What is a “quarter-life crisis” and are our kids headed for one?

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As a parent with two kids in the millennial age group, I was struck by the term “quarter-life crisis.” There is definitely a transition period after college graduation and trying to figure out the next phase of their lives. My daughter is a senior in college and she’s unsure what comes next. My son spent six-months after college graduation trying out a few different jobs before landing one that he thinks he’s sticking with for “a year or two.” Then it’s back to graduate school?

In an article I read on CNBC, Linda Ha describes the uncertainty of graduating from college and facing the question—“what’s next?”

“Millennials face life after college, finding a ‘quarter-life crisis’ instead of dream jobs

“Some freshly minted graduates feel sad, helpless and isolated because of constant change and too many choices.

“The idea of a ‘quarter-life crisis’ has led some millennials to struggle in their search for post-graduate meaning.

” ‘I consistently tried to avoid people, and I would ignore messages on my phone,’ one grad tells CNBC.

“Raphael Natividad is guilty of something most millennials don’t usually do: ignoring his phone.

“Natividad, who recently graduated from the University of California, Irvine, with a degree in heath policy, has a legitimate reason, one that speaks to an existential crisis that has befallen a growing number recent graduates.

” ‘I was ashamed that I didn’t have a full-time job right after college, and that shame made me hesitant to spend time with underclassmen or with peers who I thought had brighter futures,’ Natividad told CNBC in a recent interview.

” ‘I consistently tried to avoid people, and I would ignore messages on my phone or on group chats to avoid any conversation about the future.’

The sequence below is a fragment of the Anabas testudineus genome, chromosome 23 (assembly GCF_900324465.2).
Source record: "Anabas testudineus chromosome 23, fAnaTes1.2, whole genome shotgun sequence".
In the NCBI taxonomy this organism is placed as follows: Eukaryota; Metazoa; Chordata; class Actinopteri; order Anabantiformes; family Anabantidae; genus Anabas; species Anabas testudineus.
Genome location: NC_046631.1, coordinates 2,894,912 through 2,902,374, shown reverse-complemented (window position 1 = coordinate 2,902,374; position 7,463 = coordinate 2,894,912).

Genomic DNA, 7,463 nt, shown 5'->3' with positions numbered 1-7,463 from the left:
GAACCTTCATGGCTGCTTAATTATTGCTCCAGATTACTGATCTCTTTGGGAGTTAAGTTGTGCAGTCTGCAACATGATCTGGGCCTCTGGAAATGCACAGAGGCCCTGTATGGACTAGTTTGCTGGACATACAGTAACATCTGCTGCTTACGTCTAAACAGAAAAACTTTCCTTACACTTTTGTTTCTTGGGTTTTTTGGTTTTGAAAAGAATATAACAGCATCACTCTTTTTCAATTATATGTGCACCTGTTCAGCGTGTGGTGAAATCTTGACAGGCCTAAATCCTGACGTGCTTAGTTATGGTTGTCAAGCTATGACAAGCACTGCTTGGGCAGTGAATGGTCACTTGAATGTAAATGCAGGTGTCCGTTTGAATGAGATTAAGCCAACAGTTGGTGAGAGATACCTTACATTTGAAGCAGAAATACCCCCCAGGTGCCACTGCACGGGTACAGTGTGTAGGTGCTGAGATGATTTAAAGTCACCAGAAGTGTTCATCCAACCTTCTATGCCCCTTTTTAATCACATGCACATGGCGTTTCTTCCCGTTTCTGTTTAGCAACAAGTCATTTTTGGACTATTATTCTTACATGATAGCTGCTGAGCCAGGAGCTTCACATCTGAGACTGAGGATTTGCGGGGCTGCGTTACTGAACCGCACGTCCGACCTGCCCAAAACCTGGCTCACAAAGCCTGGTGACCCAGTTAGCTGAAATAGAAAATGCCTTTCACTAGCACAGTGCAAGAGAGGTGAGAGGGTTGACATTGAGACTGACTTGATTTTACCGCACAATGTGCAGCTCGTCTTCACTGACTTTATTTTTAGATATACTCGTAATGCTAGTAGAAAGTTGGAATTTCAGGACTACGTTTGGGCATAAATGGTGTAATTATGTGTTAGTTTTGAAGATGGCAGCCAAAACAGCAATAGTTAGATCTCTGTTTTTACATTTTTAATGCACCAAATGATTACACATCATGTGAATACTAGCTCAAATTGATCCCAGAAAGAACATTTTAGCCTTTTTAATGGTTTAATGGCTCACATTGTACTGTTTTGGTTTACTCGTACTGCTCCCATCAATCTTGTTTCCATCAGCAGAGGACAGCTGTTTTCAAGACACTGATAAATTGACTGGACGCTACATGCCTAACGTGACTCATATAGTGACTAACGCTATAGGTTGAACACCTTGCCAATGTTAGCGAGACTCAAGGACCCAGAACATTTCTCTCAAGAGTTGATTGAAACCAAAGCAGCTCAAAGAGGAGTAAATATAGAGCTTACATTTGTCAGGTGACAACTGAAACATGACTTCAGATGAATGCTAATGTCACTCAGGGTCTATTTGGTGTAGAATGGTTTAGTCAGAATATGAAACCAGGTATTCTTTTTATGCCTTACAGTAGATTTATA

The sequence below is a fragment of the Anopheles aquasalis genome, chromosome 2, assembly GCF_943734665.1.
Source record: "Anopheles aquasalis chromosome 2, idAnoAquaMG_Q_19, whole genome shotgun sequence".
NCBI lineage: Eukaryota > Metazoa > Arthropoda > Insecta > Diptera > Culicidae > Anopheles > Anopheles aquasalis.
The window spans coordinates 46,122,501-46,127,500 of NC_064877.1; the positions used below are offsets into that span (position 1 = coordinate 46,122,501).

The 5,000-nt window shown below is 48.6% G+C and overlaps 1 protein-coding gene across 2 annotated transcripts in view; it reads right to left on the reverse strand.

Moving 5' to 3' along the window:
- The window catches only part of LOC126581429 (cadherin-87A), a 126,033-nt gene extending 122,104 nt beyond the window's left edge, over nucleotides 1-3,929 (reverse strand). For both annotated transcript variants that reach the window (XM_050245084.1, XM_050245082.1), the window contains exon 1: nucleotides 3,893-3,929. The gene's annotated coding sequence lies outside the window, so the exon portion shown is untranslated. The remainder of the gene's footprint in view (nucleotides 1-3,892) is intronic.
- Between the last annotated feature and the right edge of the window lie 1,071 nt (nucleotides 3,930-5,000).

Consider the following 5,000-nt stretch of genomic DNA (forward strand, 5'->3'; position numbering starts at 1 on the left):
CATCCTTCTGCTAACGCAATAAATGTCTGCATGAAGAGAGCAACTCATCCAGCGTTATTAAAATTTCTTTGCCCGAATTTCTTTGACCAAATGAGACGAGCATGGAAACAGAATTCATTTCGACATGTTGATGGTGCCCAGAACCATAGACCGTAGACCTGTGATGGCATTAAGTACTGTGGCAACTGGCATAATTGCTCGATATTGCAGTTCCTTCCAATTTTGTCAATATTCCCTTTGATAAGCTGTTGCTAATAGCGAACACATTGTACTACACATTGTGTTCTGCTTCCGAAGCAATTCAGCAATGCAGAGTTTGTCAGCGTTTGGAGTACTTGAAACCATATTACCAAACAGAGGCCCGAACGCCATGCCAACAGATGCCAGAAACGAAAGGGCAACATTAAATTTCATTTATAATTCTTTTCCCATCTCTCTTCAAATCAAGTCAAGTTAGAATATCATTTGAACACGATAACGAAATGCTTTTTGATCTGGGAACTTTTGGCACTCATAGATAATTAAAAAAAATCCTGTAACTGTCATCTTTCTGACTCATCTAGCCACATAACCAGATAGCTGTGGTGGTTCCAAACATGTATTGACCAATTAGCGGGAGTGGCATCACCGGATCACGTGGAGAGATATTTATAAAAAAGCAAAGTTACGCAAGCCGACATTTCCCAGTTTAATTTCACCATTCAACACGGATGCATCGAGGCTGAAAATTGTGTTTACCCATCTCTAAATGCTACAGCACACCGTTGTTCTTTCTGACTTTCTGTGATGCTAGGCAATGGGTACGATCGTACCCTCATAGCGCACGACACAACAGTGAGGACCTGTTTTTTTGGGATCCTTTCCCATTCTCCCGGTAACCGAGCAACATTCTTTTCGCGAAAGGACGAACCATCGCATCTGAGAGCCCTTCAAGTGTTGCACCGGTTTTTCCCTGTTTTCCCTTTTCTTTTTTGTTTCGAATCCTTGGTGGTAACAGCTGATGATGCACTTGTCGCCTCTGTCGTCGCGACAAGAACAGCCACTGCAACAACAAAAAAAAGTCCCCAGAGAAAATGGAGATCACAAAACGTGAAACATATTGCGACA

“Although not an official designation by the American Psychiatric Association, a few therapists are using the term ‘post-graduation depression.’ According to mental health professionals — and recent graduates feeling its effects — the condition is characterized by a period of severe sadness, loss of motivation, helplessness and isolation due to constant change and an overabundance of choices.”

The article always references how social media is causing this age group to have more anxiety and depression. Everyone is portraying their life on social media as fantastic, amazing and that they are on track to success. In reality that makes some people feel withdrawn and less accomplished. The reality is that everyone is pretty much in the same boat. And yes, the transition from having a structured life with the focus on education and being supervised by parents to living alone and making their own decisions and choices is a tough one. We can make it better as parents by giving our kids more freedom to make choices when they’re younger.

Are your kids headed for a “quarter-life crisis?” Did you go through a rough transition from college life to adulthood, too?

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My millennials.

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When Helicopter Parents Hover Over Their Children’s Careers

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When it’s the appropriate time and place to hover and helicopter.

My son is now in the workplace and although I encouraged him to apply to certain companies, and yes, I scoured indeed.com, looking for jobs for him, I didn’t show up at his interviews, nor did I call the HR Department!